Ada Ferrer

Photo by Alina Van Ryzin


Cuba: An American History

The Andrew W. Mellon Foundation Fellow

Ada Ferrer is Julius Silver Professor of History and Latin American and Caribbean Studies at New York University. She is the author of two award-winning books: Insurgent Cuba: Race, Nation, and Revolution, 1868–1898 and Freedom’s Mirror: Cuba and Haiti in the Age of Revolution. Based on over thirty years of research in Cuban, Spanish, and US archives, the book she will be working on at the Cullman Center is tentatively titled Cuba: An American History, to be published by Scribner.


Vona Groarke

Photo by Chris Swindley


The Printed Word

Vona Groarke has published seven collections of poetry with Gallery Press, most recently X (2014) and Selected Poems, awarded the Pigott Prize for the best Irish book of poetry in 2016. Her book-length essay on art-frames, Four Sides Full, was also published in 2016. Her poems have recently appeared in the New Yorker, Ploughshares, the New York Review of Books, and the Threepenny Review. Former editor of Poetry Ireland Review, she is a senior lecturer in poetry at the University of Manchester in the United Kingdom. At the Cullman Center, she will be writing poems in response to the Library’s collection of letterpress-printed, contemporary poetry.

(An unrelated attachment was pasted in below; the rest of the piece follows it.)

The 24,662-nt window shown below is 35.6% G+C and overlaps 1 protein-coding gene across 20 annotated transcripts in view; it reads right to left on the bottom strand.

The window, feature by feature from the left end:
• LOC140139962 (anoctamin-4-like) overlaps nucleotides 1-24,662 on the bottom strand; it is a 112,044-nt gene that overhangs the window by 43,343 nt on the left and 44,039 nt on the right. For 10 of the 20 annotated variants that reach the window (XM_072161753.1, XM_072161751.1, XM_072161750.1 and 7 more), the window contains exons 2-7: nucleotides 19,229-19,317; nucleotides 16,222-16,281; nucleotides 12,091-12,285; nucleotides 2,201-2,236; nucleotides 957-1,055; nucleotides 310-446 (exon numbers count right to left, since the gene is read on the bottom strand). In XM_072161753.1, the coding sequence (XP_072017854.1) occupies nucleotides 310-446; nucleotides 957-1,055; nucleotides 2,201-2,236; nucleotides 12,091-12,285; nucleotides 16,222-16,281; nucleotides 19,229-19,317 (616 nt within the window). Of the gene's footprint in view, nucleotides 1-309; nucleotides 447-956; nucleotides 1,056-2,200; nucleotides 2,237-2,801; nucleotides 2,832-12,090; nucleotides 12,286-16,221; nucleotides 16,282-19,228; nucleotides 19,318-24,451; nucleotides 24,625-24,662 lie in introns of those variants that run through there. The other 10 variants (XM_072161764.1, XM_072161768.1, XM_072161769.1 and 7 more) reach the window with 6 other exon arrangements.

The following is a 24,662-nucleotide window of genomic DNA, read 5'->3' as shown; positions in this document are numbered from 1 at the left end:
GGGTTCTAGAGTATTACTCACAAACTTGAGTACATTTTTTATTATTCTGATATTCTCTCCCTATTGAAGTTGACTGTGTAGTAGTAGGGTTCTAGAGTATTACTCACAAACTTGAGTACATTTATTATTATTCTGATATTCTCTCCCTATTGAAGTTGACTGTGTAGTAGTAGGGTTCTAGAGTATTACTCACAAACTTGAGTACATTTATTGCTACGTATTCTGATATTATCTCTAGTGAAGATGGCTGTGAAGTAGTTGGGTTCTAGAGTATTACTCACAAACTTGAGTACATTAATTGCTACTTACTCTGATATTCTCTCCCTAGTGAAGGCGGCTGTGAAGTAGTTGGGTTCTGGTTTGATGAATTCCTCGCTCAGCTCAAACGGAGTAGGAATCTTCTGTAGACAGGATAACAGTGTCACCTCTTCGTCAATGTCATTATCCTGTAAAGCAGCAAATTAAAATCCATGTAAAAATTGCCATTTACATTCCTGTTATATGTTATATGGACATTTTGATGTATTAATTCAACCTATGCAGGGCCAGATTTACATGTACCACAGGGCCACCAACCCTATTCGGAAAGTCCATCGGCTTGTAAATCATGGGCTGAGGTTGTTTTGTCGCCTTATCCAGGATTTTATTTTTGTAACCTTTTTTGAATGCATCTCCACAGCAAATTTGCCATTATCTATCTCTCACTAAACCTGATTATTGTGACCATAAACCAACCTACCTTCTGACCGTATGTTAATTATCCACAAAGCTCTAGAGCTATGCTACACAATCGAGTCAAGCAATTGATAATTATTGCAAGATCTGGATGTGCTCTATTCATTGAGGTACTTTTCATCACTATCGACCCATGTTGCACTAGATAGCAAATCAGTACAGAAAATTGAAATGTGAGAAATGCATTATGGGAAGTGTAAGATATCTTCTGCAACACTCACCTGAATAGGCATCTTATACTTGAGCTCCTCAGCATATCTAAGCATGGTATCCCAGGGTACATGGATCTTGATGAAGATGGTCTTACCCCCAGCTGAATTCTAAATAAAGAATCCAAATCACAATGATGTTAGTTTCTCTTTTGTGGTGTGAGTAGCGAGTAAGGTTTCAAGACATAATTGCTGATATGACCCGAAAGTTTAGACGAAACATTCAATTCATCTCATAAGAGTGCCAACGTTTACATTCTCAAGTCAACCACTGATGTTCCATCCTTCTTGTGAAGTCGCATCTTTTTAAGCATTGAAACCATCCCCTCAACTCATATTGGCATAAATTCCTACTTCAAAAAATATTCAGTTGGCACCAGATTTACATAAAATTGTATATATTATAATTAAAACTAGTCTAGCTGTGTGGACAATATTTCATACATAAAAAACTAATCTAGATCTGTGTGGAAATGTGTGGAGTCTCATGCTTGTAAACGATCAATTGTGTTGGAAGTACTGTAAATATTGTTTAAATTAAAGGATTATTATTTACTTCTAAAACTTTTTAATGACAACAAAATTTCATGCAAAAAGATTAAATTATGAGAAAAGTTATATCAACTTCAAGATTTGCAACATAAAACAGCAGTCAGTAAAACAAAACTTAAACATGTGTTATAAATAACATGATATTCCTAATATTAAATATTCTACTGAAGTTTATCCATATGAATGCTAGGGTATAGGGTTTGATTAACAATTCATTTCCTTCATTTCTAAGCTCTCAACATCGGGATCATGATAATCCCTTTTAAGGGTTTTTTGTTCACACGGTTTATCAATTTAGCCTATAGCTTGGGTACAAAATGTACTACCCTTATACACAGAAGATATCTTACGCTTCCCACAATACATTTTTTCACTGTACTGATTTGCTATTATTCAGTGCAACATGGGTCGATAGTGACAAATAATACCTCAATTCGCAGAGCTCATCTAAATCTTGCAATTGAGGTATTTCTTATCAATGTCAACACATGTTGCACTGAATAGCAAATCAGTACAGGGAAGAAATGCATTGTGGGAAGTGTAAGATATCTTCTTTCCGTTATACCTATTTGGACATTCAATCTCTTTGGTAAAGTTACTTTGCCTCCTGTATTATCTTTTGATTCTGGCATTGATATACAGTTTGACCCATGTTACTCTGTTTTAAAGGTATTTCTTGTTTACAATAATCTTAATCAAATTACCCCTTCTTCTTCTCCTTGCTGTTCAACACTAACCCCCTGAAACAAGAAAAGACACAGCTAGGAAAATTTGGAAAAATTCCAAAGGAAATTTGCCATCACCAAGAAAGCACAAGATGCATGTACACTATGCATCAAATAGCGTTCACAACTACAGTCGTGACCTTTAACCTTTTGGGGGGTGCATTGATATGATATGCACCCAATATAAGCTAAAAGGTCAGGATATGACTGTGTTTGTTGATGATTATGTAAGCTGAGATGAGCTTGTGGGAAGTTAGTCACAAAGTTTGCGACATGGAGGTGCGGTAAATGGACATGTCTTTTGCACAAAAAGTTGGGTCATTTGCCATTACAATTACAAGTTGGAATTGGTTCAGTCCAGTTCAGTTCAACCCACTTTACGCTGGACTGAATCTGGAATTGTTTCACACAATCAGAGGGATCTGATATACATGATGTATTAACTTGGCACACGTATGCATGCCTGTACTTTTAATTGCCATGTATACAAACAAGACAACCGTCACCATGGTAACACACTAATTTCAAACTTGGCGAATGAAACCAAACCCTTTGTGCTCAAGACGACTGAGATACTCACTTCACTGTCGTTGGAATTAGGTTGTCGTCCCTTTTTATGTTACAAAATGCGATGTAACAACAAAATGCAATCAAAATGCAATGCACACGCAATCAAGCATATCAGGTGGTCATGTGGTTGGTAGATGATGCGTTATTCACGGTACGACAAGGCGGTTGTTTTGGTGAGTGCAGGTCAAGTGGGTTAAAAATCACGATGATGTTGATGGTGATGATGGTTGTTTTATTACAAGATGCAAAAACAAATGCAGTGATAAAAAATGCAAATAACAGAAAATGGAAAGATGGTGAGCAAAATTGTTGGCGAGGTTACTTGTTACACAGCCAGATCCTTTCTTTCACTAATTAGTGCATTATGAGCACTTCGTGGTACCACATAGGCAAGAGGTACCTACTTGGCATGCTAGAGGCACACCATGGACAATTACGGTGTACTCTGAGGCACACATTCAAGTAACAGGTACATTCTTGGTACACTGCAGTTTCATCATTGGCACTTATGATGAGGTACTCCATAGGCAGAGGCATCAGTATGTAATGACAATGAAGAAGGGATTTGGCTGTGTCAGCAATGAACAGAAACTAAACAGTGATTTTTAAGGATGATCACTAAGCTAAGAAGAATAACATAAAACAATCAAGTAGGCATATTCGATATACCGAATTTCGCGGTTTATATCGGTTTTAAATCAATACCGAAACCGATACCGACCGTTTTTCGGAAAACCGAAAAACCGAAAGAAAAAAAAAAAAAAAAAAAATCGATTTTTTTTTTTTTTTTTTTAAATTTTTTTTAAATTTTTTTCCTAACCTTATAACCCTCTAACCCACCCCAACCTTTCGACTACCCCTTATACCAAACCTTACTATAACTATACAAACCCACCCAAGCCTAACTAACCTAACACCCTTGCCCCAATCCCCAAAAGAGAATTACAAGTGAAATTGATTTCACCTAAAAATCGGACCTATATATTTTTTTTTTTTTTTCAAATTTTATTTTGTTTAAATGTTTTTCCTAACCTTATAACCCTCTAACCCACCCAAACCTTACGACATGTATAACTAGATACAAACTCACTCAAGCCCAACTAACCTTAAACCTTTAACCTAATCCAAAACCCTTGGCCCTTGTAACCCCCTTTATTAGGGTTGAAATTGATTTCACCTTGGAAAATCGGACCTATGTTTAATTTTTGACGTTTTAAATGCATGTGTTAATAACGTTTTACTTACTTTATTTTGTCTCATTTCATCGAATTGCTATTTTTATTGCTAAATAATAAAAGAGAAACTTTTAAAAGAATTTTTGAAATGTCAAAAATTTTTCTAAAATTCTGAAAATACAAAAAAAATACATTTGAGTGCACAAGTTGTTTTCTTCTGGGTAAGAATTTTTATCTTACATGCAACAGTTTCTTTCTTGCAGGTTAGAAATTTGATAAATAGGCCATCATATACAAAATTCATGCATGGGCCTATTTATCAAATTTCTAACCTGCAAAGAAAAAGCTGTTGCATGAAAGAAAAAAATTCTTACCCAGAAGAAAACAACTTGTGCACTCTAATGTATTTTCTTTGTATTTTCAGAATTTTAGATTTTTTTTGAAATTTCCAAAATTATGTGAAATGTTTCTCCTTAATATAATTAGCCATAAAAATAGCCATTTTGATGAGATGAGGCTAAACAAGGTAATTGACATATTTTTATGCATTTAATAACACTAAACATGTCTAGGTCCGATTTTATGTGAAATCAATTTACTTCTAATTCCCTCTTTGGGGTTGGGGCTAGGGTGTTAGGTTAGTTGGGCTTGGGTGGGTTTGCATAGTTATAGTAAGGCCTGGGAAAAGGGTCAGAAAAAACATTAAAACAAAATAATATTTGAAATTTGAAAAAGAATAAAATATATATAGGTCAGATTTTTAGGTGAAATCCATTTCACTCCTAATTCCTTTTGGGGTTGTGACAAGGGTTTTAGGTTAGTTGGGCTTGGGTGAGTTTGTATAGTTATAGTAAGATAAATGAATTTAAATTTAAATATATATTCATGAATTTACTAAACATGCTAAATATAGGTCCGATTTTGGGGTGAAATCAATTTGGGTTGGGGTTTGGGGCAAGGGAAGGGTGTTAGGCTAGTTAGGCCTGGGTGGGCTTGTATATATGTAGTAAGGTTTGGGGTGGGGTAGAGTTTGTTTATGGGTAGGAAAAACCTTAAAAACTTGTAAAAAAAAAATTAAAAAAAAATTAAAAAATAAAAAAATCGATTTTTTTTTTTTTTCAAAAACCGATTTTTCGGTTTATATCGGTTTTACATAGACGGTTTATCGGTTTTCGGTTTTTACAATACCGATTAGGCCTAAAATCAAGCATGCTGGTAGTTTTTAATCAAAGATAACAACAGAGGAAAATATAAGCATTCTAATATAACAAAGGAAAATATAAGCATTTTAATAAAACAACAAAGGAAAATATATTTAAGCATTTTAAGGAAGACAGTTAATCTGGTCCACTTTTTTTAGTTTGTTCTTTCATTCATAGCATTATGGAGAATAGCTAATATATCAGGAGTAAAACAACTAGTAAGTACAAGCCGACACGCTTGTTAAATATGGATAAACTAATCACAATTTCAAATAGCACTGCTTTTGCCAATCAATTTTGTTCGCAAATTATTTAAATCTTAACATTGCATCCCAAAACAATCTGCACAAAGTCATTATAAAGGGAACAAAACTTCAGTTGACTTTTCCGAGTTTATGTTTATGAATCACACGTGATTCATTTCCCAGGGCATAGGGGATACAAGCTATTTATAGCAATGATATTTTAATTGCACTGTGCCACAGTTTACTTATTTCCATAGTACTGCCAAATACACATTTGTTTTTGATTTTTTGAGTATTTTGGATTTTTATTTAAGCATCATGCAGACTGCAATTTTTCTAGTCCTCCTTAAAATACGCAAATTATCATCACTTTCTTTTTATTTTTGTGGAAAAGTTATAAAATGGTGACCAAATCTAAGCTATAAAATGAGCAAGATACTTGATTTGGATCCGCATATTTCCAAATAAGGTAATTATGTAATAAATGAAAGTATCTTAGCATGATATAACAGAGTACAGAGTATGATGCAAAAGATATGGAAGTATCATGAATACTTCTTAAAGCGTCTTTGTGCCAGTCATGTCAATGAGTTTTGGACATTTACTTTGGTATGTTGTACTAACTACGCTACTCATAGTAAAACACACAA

francine j. harris


Divine and the Joy of Black Fellowship

The Rona Jaffe Foundation Fellow

francine j. harris is the author of play dead, winner of the 2017 Lambda Literary and Audre Lorde Awards and a finalist for the 2017 Hurston/Wright Legacy Award. Her first collection, allegiance, was a finalist for the 2013 Kate Tufts Discovery and PEN Open Book Awards. She is a Cave Canem poet and has received a fellowship from the National Endowment for the Arts. Most recently, she was writer in residence at Washington University in St. Louis. harris will research black fellowship at the Cullman Center, both artistic and spiritual, communing and traveling; with a particular interest in charismatic black leadership, social agreements, and ecstatic ceremony.